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IPFS News Link • Energy

Clean energy breakthrough as electricity is produced out of thin air

•, By Bronwyn Thompson

Some soil bacteria, for example, can gobble up hydrogen from the air and use it for fuel if starved of any other food.

It's exactly this microbiological trickery that set researchers from Monash University in Australia on a long path to locating and isolating an enzyme from Mycobacterium smegmatis that processes the consumed hydrogen and outputs it as electricity. Now, this has the potential to be harnessed for use to power things such as small devices and implants.

"We've known for some time that bacteria can use the trace hydrogen in the air as a source of energy to help them grow and survive, including in Antarctic soils, volcanic craters, and the deep ocean," said Chris Greening, microbiology professor at Monash and co-lead of this study. "But we didn't know how they did this, until now."

While hydrogen only makes up 0.00005% of the atmosphere, this isolated hydrogen catalyzing enzyme, which the team called Huc, is able to consume it easily. And while bacteria removes 70 million tonnes [77 million tons] of hydrogen yearly from the air, the molecular structure of Huc sees the enzyme split the hydrogen molecules to form an electron transport chain, essentially producing an electrical circuit in the cell.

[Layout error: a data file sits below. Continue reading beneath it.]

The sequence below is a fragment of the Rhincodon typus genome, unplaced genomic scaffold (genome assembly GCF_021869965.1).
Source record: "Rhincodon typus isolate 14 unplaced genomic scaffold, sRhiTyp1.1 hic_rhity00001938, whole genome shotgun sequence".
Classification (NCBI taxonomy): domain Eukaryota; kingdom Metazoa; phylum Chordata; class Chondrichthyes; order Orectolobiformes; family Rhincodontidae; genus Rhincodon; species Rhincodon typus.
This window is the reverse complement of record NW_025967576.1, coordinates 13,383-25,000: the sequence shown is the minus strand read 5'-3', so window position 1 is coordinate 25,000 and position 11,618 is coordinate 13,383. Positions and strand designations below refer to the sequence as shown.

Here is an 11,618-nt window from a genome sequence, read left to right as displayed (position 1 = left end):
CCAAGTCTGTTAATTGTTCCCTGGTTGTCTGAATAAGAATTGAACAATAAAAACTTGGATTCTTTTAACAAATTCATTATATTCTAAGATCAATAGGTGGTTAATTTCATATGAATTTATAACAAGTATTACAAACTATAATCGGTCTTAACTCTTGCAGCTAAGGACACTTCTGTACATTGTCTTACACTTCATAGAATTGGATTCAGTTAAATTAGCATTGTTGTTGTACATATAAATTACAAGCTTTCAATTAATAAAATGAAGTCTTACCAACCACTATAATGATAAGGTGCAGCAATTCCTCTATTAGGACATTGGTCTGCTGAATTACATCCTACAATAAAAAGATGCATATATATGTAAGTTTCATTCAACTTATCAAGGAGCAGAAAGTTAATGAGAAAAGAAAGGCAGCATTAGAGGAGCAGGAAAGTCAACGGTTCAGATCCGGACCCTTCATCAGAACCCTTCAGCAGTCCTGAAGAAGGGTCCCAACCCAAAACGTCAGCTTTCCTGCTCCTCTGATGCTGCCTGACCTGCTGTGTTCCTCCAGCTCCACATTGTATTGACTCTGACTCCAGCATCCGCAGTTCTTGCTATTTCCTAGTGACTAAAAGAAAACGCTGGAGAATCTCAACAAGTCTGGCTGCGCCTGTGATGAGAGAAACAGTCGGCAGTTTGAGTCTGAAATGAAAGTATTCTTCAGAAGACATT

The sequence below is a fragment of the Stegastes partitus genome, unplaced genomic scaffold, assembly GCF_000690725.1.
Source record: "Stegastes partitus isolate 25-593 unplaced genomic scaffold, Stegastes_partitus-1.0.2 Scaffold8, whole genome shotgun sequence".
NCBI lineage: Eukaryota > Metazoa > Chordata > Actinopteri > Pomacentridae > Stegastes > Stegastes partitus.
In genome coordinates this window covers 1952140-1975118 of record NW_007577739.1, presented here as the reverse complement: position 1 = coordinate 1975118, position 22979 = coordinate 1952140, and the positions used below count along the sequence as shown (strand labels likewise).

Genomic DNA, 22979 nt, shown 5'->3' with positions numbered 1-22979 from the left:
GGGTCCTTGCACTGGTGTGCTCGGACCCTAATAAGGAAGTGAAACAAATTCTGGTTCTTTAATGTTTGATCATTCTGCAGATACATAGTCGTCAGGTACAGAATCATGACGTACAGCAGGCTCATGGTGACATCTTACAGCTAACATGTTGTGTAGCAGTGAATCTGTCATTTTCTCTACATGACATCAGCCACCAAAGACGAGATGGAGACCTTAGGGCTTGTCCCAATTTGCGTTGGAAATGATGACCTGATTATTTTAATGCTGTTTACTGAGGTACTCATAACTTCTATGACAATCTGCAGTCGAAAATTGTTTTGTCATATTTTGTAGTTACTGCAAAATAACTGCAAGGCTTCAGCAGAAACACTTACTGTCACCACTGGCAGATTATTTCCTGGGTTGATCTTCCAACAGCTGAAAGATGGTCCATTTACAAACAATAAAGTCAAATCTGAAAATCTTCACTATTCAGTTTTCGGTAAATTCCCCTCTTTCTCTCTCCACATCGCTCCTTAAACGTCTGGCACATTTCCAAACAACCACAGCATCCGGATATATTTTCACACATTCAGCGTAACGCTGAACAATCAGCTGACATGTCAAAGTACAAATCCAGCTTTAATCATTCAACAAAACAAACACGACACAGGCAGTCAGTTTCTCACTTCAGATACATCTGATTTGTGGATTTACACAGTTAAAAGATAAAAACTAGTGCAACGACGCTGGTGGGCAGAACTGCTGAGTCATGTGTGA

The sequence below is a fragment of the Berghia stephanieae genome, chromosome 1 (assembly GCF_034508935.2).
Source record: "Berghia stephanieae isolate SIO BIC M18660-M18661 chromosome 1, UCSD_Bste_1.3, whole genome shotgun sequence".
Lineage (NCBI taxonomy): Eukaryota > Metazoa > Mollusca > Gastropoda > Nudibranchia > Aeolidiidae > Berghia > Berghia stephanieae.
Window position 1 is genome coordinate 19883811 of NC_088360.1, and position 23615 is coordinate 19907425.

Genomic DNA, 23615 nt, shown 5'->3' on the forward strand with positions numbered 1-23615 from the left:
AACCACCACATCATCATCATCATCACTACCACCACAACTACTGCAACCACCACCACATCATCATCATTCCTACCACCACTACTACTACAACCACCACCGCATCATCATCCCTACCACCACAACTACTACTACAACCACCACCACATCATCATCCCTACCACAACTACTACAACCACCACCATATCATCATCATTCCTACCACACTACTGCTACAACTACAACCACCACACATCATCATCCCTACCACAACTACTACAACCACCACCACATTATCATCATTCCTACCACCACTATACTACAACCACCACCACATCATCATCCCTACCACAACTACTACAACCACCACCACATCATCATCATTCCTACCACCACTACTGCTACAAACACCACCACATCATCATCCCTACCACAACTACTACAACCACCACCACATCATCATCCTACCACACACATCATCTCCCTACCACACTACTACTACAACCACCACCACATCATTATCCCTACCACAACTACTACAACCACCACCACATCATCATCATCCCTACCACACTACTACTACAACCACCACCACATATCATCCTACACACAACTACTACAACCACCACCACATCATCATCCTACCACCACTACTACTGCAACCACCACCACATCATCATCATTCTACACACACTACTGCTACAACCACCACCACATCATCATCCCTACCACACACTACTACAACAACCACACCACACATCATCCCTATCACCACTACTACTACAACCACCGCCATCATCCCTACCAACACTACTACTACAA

"Huc is extraordinarily efficient," says lead author Rhys Grinter from the university's Biomedicine Discovery Institute. "Unlike all other known enzymes and chemical catalysts, it even consumes hydrogen below atmospheric levels – as little as 0.00005% of the air we breathe."

It took the team five years and several dead ends to isolate Huc, but once they did they were amazed at many aspects of this little powerhouse.